- Two men accused of selling meth to undercover cop (6/22/17)
- Cape man stabbed in head, arm after strip-club incident; skull fractured, police say (6/25/17)3
- Custom cuts: Local hairstylist provides free haircuts to special-needs children (6/26/17)3
- Police: Man grabbed wheel, tried to kill driver and himself in Jackson crash (6/23/17)
- Marble Hill man accused of beating, kidnapping woman (6/27/17)
- Annual SEMO District Fair event lineup announced (6/23/17)1
- Oran town board fired officer before hiring him as police chief; city officials say they can't remember reason for firing (6/25/17)2
- Playing with fire (6/25/17)
- Two charged in theft of jewelry from Cape storage facility (6/23/17)1
- Business notebook: Man's cheesecake whim becomes a full-time vocation (6/26/17)
Tri-state area needs regional airport
To the editor;
The tri-state area generally bounded by Cape Girardeau, Sikeston, Mo., and Paducah, Ky. Harrisburg, Marion and Carbondale in Illinois have no major airline service or limited service. Yet this area is bound together economically as shown by the advertising on the network television local affiliates. Unfortunately, passengers often resort to land travel to airports in St. Louis, Memphis or Evansville, Ind., for airline service.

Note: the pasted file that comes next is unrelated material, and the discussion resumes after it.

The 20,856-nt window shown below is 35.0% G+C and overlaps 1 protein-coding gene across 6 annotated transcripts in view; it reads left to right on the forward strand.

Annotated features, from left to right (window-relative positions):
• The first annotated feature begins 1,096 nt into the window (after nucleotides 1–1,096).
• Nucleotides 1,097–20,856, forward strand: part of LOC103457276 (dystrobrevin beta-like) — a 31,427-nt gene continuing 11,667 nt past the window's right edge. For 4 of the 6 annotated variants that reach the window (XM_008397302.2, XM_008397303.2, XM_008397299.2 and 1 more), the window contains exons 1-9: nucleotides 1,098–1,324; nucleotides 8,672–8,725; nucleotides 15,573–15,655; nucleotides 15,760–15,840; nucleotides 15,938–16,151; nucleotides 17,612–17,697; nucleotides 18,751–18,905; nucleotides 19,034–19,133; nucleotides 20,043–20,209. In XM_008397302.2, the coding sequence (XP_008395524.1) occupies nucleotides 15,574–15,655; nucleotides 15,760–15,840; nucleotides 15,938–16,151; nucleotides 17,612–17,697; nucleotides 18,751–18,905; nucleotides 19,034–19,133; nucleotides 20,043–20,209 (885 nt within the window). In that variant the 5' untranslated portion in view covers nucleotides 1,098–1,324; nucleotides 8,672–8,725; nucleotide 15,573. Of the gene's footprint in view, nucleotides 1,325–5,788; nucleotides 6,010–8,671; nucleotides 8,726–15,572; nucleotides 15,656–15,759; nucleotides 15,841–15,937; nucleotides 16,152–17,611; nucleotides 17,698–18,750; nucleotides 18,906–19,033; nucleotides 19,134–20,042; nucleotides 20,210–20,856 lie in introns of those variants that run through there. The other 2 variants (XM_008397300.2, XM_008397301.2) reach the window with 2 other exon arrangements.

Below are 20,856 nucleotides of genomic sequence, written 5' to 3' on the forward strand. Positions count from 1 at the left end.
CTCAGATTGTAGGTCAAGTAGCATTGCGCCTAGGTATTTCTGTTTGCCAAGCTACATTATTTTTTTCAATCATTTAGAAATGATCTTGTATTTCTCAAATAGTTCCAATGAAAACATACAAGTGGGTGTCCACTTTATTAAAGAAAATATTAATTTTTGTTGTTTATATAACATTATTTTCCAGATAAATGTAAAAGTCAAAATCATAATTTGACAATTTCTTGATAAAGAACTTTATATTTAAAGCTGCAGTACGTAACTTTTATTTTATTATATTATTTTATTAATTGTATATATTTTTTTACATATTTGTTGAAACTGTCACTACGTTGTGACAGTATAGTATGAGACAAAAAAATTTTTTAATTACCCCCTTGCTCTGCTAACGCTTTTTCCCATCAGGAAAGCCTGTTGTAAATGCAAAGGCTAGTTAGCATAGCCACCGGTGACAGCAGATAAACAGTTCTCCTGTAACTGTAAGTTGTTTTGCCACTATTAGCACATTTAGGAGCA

A tri-state airport in the center of this area would serve these cities and could be the basis for upgrading airline connections. A major tri-state airport five miles west of Vienna, Ill., would well serve the "Missilky" (Missouri, Illinois, Kentucky) area. An interstate highway from the Bill Emerson Memorial Bridge in Cape Girardeau would be needed to facilitate the Missouri traffic.
The combined 2000 census population base of the cities involved is 125,224, not counting the adjacent smaller cities or rural population.
One is reminded of the story of the prisoners being transported by bus. At a lunch break, they are split up into two rooms. Each group is handcuffed together. The restaurant manager sees that no one in one group is eating. Instead, the group is arguing over who should get to lift his spoon first. In the other room, everyone is eating, with adjacent prisoners taking turns lifting the spoon to feed a fellow prisoner. Perhaps there is a moral in this story somewhere.
CARL ARMSTRONG, Cape Girardeau